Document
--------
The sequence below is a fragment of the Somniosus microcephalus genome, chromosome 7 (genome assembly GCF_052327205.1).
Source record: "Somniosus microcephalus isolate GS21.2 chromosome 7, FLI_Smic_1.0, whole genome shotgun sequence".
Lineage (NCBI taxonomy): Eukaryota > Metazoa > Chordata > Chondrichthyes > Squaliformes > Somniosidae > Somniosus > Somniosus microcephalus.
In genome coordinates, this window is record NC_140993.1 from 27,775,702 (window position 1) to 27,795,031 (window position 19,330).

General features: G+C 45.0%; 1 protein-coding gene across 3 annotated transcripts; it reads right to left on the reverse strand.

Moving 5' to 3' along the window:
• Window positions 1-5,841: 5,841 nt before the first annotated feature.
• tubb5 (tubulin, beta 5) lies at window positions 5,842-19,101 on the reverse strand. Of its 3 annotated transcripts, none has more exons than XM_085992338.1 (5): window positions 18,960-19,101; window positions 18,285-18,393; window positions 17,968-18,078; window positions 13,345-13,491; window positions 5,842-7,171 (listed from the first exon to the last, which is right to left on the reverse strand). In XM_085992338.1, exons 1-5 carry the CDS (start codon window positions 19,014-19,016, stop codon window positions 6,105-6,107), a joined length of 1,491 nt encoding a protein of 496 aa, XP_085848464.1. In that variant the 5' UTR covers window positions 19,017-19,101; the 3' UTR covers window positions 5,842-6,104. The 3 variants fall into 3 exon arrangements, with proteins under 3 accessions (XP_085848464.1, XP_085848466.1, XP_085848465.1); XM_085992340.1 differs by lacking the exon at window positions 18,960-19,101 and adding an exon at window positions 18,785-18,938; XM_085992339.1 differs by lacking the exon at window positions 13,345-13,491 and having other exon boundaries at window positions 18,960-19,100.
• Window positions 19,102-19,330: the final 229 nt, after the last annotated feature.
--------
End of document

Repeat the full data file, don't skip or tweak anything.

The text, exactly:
The sequence below is a fragment of the Somniosus microcephalus genome, chromosome 7 (genome assembly GCF_052327205.1).
Source record: "Somniosus microcephalus isolate GS21.2 chromosome 7, FLI_Smic_1.0, whole genome shotgun sequence".
Lineage (NCBI taxonomy): Eukaryota > Metazoa > Chordata > Chondrichthyes > Squaliformes > Somniosidae > Somniosus > Somniosus microcephalus.
In genome coordinates, this window is record NC_140993.1 from 27,775,702 (window position 1) to 27,795,031 (window position 19,330).

General features: G+C 45.0%; 1 protein-coding gene across 3 annotated transcripts; it reads right to left on the reverse strand.

Moving 5' to 3' along the window:
• Window positions 1-5,841: 5,841 nt before the first annotated feature.
• tubb5 (tubulin, beta 5) lies at window positions 5,842-19,101 on the reverse strand. Of its 3 annotated transcripts, none has more exons than XM_085992338.1 (5): window positions 18,960-19,101; window positions 18,285-18,393; window positions 17,968-18,078; window positions 13,345-13,491; window positions 5,842-7,171 (listed from the first exon to the last, which is right to left on the reverse strand). In XM_085992338.1, exons 1-5 carry the CDS (start codon window positions 19,014-19,016, stop codon window positions 6,105-6,107), a joined length of 1,491 nt encoding a protein of 496 aa, XP_085848464.1. In that variant the 5' UTR covers window positions 19,017-19,101; the 3' UTR covers window positions 5,842-6,104. The 3 variants fall into 3 exon arrangements, with proteins under 3 accessions (XP_085848464.1, XP_085848466.1, XP_085848465.1); XM_085992340.1 differs by lacking the exon at window positions 18,960-19,101 and adding an exon at window positions 18,785-18,938; XM_085992339.1 differs by lacking the exon at window positions 13,345-13,491 and having other exon boundaries at window positions 18,960-19,100.
• Window positions 19,102-19,330: the final 229 nt, after the last annotated feature.